Album Review: Space Cadet – Lion on a Leash

Space Cadet

photo courtesy of Earshot Media

Album Review of Space Cadet: Lion on a Leash (Wiretap Records)

The songs on Space Cadet‘s Lion on a Leash (available digitally and on vinyl) recall the jangly, energetic radio-friendly rock of Harvey Danger and Semisonic. Vocalist Matt Hock and guitarist David Walsh were two-fifths of punk rock outfit The Explosion, and a bit of that frantic punk energy can be found powering Space Cadet’s songs, as well. Within my personal music collection, the band whose sound most closely matches Space Cadet’s is Thought Beneath Film, whose 2014 release Cartographers preceded the launch of Geoff Wilbur’s Music Blog by just enough time that I never reviewed the album.

Space Cadet – Lion on a Leash

image courtesy of Earshot Media

Lion on a Leash kicks things off energetically with “Forever For a While.” Its vibe is laid-back despite its uptempo beat and bouts of “la la la la la la” lyrical whimsy that’ll engender an easy smile and a bit of desk-chair dancing.

Perhaps the catchiest track on the album – though there are many, so it’s open for debate – is “Start Running Away,” which features a powerful rhythm, a prominent repetitive hook, and a guitar solo by Brian Baker (Bad Religion/Minor Threat) that adds that extra touch of texture to turn the song’s journey into something truly special. To put it in terms American Bandstand fans might understand: I’d give in an 85. It’s got a good beat, and you can dance to it.

“If Only” is next, with a lush, grainy rock ‘n roll music bed atop an enticing, drum-led rhythm, while “No Accident” follows, guided by a more purposeful beat, a mainstream ’60s rock guitar buzz – with the music opening a bit for the beginning of the chorus – and a neat little bit of meandering guitar for a closing.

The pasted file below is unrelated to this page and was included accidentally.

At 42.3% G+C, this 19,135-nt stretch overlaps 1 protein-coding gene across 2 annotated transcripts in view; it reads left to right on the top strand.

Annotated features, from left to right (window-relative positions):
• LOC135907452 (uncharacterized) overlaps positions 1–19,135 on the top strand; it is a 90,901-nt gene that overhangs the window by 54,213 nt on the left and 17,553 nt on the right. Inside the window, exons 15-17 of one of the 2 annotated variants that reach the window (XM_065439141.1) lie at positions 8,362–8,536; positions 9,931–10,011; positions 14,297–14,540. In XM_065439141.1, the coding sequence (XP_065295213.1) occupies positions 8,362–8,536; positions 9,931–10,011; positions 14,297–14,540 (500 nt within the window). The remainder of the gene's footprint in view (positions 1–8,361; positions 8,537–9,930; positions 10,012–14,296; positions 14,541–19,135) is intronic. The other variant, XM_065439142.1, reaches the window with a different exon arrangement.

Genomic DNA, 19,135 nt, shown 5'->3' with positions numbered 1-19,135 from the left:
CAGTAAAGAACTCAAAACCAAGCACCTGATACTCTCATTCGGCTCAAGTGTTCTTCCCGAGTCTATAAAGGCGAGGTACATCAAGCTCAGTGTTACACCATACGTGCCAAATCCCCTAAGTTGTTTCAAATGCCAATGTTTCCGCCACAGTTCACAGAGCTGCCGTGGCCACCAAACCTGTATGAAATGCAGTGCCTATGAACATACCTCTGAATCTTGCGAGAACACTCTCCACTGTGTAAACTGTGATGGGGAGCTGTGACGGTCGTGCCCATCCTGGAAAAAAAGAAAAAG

The tempo picks up again on “Scream for You,” sporting a catchy guitar hook and a bit of “hey, hey” lyric to grab the listener’s ear. This is a dancefloor-filler or, alternately, in a concert setting, the sort of song that’ll get the audience jumping up and down and encourage even those who’re hearing the song for the first time to join in on the aforementioned “hey hey” and the fun, singalong-worthy “the enemy’s on the inside” lyrics. I very much dig this tune.

There’s a bit of a sharper edge on “Bad Luck.” I could hear anyone from The Romantics to the J. Giels Band performing a version of this song.

“Safe and Sound” follows with one of the biggest jangly hooks on the record, a bit of a distorted, even-tempoed, storytelling suburban anthem.

“Lose Control” picks the energy back and’ll get the concert crowd moving once again. It’s followed by album-closer “Slö,” a mostly-instrumental track with some nice instrumentation mixed behind a heavy, lush wall of power-alt-rock sound. It’s hard to think of a better way to close this catchy, updated-throwback-’90s rock record.


Dig the catchy, jangly, punk-inspired, updated ’90s pop-rock Space Cadet delivers on Lion on a Leash. Pick hits would be “Forever For a While,” “Scream for You,” and “Safe and Sound,” plus “Start Running Away,” which is notable also for its guitar solo by Brian Baker (Bad Religion/Minor Threat), who appears on the track. It’s strong beginning to end, though, so you may find your own favorites.

One thought on “Album Review: Space Cadet – Lion on a Leash

  1. Pingback: Restorations / Space Cadet / Orbits (Johnny Brenda’s, Philadelphia, PA, April 28 & 29 2023) [DID NOT ATTEND] | I Just Read About That...

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